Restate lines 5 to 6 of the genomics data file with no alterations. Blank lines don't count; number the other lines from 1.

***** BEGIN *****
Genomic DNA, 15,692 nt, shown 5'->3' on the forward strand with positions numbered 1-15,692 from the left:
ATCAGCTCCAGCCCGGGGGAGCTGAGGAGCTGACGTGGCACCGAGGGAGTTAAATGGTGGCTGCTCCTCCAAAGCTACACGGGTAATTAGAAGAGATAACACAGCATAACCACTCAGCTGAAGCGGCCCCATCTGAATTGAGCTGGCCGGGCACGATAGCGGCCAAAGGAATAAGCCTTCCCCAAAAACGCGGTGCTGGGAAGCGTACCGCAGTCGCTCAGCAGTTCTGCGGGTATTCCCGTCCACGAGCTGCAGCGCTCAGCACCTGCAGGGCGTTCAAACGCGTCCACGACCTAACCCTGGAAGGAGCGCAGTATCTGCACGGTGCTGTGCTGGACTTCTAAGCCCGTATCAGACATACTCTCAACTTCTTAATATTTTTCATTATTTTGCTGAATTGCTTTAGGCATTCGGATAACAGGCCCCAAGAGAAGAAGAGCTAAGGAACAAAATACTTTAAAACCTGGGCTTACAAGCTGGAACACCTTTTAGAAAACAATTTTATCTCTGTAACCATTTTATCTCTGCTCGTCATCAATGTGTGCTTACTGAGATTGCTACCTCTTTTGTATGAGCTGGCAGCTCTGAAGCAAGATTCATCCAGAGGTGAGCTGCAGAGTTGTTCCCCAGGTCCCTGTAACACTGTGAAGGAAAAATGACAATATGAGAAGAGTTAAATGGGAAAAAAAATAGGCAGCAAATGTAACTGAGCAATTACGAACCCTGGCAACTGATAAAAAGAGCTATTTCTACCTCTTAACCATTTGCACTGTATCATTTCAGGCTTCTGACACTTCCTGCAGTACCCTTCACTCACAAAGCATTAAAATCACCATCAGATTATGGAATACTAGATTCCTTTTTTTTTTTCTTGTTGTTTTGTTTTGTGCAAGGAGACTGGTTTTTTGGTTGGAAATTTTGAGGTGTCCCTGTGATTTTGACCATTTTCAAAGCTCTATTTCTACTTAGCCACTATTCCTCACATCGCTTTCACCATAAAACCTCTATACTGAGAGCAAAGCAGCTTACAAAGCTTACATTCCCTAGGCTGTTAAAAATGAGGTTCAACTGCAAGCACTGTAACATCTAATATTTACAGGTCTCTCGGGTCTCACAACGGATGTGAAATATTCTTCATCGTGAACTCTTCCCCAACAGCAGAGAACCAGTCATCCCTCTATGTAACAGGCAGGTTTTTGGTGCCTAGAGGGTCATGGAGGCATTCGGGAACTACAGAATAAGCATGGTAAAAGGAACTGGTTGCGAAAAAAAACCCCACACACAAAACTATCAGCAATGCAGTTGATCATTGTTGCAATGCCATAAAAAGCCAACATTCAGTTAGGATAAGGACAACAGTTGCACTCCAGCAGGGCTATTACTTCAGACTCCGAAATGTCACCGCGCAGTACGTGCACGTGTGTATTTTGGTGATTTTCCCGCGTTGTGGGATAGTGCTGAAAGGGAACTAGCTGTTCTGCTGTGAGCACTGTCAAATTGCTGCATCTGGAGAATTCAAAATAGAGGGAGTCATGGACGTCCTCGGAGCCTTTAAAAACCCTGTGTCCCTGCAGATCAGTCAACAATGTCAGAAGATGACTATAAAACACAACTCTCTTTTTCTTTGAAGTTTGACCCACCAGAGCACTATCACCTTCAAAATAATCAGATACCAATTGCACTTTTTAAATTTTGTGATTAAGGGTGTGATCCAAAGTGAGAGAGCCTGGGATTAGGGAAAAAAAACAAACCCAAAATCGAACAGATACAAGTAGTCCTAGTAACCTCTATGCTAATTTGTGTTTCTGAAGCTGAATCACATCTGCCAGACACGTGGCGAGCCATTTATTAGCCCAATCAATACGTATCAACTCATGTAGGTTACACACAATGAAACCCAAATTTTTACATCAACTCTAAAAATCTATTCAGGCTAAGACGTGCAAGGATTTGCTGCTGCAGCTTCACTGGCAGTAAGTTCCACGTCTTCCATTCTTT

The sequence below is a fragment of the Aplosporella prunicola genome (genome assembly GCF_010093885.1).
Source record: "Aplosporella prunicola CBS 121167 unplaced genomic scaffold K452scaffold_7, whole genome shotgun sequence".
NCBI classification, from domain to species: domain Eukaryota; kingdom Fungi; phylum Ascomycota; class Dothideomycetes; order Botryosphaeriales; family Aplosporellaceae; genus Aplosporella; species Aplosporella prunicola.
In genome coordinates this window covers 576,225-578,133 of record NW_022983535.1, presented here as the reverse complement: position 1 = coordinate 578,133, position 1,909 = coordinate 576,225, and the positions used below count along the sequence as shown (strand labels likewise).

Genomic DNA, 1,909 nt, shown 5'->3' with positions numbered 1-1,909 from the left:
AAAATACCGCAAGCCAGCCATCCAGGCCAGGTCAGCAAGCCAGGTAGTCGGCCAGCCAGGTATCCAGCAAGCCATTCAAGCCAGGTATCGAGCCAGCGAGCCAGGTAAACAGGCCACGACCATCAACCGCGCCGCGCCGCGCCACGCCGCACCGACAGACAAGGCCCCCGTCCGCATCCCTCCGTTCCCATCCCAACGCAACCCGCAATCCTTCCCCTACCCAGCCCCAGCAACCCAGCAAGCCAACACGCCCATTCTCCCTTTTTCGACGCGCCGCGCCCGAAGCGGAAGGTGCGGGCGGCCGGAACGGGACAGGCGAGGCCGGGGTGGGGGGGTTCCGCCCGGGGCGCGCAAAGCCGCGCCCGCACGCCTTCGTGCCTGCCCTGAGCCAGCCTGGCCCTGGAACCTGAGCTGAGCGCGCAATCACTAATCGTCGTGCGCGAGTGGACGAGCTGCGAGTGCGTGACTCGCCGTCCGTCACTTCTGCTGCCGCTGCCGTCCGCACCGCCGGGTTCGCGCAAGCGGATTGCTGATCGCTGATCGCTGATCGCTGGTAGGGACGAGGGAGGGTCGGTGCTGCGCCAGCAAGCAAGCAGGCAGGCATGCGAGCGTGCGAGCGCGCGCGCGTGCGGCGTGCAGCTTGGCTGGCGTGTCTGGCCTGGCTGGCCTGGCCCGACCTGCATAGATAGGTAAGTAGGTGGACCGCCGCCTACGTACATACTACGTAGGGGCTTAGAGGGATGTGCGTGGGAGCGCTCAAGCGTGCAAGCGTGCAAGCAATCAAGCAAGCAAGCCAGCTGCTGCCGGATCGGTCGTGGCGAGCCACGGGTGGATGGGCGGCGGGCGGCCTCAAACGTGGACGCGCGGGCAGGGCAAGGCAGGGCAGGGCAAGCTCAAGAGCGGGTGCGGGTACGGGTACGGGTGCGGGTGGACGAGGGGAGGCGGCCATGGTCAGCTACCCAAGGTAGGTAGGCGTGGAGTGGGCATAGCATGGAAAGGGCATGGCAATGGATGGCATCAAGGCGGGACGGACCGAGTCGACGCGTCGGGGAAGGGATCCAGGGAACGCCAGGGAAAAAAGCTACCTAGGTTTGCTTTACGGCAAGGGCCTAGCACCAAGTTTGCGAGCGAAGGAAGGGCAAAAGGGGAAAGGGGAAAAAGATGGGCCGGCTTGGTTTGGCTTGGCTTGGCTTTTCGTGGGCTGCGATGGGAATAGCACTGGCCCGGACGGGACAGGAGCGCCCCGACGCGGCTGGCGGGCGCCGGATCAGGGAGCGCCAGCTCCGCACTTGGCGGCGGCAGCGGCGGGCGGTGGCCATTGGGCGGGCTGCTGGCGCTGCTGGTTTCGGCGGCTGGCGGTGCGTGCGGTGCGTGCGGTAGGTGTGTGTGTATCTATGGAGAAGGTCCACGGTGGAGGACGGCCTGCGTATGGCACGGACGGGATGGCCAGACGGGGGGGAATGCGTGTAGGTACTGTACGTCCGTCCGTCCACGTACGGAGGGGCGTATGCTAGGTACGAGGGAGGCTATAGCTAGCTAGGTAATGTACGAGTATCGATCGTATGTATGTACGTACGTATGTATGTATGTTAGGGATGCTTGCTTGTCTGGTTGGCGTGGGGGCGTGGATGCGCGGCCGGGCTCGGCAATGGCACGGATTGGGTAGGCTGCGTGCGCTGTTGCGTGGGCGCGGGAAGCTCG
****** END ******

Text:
NCBI classification, from domain to species: domain Eukaryota; kingdom Fungi; phylum Ascomycota; class Dothideomycetes; order Botryosphaeriales; family Aplosporellaceae; genus Aplosporella; species Aplosporella prunicola.
In genome coordinates this window covers 576,225-578,133 of record NW_022983535.1, presented here as the reverse complement: position 1 = coordinate 578,133, position 1,909 = coordinate 576,225, and the positions used below count along the sequence as shown (strand labels likewise).